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Thanks for giving me the opportunity to respond to the questions arising from the Public
Petitions Committee consideration of PE1408.
It is well recognised within the Haematology Service that the vitamin B12 assay does not
completely reflect the tissue availability of vitamin B12. More complex and detailed assays are
available which will more accurately reflect the body’s vitamin B12 state but these assays are
beyond the scope of the general Hospital Laboratory at this time. There are some companies
working towards making these more sensitive assays available but this will come at a cost
premium. Currently NHSL perform around 114,000 vitamin B12 assays on an annual basis.
Clearly in these stringent economic times anything that would increase this cost will have a
potential for considerable financial hit given these numbers.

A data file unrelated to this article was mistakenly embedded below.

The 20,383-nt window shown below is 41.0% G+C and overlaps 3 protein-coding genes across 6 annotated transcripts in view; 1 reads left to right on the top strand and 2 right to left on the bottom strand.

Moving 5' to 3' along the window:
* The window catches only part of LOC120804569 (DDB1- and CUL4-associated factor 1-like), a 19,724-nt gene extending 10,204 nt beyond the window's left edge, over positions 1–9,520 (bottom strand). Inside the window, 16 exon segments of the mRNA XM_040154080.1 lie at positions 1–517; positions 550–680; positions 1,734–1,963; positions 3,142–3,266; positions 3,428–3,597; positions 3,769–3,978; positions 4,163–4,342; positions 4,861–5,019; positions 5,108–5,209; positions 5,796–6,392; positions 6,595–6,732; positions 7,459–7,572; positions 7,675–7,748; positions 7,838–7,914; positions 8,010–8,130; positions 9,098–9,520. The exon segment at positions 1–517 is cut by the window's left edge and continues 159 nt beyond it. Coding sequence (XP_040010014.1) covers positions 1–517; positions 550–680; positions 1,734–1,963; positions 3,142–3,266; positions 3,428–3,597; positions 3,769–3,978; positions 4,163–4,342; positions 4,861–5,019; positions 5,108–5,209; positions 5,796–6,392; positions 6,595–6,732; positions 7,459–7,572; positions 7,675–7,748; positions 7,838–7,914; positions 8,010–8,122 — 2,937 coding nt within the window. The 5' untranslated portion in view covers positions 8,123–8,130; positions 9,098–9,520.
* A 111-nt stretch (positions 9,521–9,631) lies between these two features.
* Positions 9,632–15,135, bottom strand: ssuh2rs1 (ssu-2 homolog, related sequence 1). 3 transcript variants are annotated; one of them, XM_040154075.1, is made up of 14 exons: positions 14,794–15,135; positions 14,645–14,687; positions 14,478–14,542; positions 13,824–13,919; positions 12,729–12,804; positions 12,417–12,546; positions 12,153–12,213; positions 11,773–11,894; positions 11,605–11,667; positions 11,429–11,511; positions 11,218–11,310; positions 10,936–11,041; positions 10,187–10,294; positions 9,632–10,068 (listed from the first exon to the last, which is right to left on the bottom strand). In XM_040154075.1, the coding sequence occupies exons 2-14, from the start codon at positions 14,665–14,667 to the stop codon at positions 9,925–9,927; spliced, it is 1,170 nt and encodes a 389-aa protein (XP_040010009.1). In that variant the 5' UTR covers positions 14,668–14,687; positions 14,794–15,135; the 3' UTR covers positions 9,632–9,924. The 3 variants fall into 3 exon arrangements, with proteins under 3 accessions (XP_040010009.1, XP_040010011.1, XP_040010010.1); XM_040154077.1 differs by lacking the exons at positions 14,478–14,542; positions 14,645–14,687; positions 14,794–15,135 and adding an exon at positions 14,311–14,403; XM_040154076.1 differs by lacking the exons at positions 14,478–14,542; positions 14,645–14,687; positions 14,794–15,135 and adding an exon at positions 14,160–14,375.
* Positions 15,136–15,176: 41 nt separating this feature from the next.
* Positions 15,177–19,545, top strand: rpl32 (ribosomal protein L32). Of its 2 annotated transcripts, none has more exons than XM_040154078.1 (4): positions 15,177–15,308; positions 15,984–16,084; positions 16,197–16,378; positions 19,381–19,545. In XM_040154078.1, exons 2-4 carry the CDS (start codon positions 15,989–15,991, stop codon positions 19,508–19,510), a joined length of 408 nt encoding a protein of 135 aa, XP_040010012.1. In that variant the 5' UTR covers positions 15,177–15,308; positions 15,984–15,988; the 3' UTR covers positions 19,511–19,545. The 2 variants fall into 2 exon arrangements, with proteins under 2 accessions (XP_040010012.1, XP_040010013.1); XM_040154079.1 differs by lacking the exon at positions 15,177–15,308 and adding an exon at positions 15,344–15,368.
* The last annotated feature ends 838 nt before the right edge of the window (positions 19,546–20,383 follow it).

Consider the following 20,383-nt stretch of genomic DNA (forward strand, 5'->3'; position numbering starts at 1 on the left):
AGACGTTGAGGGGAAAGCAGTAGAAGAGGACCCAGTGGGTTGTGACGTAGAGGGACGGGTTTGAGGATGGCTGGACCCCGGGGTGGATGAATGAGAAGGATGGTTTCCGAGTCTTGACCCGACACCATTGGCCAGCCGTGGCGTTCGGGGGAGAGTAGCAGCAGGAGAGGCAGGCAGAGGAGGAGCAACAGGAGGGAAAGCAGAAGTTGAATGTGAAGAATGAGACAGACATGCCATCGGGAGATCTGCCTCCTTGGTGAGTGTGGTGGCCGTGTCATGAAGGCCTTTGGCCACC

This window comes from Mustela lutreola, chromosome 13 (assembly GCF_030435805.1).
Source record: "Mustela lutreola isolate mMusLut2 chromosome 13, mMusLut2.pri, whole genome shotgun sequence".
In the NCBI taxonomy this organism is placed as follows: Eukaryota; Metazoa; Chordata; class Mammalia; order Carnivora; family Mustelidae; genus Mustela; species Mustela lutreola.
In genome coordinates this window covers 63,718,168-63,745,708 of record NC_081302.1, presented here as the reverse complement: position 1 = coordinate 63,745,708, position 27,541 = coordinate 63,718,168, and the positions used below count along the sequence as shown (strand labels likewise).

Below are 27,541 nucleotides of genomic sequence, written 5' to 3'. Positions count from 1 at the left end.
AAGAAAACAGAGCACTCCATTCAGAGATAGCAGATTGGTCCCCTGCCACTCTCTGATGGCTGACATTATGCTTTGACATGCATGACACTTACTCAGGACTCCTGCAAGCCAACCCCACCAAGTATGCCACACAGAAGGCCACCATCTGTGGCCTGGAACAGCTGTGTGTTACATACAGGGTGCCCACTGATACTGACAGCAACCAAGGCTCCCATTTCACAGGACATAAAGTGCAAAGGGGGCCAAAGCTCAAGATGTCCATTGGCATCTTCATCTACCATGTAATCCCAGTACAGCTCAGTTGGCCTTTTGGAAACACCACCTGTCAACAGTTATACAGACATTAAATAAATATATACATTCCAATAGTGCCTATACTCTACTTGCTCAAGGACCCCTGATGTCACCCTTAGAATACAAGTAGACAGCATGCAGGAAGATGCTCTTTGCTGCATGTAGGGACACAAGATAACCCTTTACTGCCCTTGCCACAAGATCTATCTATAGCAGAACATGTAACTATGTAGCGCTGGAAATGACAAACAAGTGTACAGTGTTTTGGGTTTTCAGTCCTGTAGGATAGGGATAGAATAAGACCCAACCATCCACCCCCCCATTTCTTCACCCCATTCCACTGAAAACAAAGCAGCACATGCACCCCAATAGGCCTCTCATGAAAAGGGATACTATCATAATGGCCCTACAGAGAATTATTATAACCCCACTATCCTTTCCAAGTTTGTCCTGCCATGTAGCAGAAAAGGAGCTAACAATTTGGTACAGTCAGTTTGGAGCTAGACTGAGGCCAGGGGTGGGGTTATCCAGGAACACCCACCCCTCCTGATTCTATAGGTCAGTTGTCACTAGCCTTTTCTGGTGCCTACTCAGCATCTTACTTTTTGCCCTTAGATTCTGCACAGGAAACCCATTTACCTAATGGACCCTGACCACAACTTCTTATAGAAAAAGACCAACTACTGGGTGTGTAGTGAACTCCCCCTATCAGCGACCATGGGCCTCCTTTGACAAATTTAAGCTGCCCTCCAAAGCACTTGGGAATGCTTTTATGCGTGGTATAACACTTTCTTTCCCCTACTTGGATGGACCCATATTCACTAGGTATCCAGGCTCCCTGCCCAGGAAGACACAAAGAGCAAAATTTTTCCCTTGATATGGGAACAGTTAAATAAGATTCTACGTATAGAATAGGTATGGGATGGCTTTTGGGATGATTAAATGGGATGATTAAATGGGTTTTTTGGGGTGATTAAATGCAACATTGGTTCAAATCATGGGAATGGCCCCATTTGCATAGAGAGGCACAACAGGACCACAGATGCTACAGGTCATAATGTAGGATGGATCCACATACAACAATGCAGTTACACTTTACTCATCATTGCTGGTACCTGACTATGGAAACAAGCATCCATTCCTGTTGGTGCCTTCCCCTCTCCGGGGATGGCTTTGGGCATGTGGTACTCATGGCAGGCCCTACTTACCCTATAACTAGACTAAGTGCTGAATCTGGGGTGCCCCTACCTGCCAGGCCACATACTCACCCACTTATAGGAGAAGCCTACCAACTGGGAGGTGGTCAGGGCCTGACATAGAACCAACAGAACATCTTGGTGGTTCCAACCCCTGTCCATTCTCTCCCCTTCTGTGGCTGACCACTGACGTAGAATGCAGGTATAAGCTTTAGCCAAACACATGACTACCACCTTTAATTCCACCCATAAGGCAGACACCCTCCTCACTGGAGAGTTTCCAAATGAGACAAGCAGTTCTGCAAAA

In relation to pernicious anaemia which is a specific autoimmune disorder related to the failure to
properly produce intrinsic factor to bind vitamin B12 in the bowel to permit its enhanced
absorption. We would currently suggest checking the intrinsic factor and parietal cell antibodies
of any patient found to have a low B12 or in whom a diagnosis of pernicious anaemia is being
entertained. Further to this, any patient in whom there are neurological signs which may be
suggestive of a B12 related problem could also not only have their vitamin B12 level checked
but further investigations along these lines with intrinsic factor and parietal cell antibodies.
Whilst it would be unusual for a patient to have neurological sequelae with a normal serum B12
on the standard assay, this is a recognised phenomenon and if there is concern that there may
be vitamin B12 related symptoms it would be normal practice to advise vitamin B12 to be given
and see whether these symptoms improved. Most apparent low vitamin B12 levels are related
to the wide spread use of proton pump inhibitors such as Omeprazole. These so significantly
reduce acid secretion in the stomach that vitamin B12 absorption is impaired. Whilst B12